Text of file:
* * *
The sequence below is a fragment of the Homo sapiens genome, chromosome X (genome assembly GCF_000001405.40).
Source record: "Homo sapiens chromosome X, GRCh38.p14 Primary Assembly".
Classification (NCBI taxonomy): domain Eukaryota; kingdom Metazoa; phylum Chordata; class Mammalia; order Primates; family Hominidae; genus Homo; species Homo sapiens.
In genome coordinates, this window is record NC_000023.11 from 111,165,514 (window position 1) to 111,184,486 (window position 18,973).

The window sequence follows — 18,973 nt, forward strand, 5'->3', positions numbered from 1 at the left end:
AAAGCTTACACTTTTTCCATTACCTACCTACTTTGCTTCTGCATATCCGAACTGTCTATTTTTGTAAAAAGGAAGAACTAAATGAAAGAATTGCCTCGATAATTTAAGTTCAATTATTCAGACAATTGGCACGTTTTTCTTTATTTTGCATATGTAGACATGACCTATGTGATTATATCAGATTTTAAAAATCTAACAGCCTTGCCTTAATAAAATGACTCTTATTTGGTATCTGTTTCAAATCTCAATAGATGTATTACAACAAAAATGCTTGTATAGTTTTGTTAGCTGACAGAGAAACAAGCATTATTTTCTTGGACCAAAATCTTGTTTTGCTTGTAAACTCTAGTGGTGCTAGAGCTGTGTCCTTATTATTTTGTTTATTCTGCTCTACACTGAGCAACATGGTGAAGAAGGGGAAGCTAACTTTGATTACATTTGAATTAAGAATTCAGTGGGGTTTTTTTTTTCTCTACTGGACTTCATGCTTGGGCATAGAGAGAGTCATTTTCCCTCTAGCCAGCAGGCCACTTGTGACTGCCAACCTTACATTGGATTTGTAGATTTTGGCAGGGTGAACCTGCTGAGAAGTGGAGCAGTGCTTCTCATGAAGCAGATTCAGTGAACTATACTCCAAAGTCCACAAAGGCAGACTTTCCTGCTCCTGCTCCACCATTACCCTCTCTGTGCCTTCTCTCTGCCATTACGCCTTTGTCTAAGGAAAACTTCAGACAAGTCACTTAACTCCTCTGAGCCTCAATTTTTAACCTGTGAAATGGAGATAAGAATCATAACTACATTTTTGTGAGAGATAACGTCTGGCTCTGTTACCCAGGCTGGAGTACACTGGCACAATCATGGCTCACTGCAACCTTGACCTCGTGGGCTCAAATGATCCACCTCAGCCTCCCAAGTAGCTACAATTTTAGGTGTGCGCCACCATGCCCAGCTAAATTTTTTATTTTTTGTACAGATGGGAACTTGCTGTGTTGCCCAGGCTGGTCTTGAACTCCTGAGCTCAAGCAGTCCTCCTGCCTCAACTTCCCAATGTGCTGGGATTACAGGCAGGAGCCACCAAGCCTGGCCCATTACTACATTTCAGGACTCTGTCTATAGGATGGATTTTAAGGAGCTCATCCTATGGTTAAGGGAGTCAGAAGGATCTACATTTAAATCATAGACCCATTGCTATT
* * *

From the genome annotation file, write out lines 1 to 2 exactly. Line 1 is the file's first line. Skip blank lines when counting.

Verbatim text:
The sequence below is a fragment of the Homo sapiens genome, chromosome X (genome assembly GCF_000001405.40).
Source record: "Homo sapiens chromosome X, GRCh38.p14 Primary Assembly".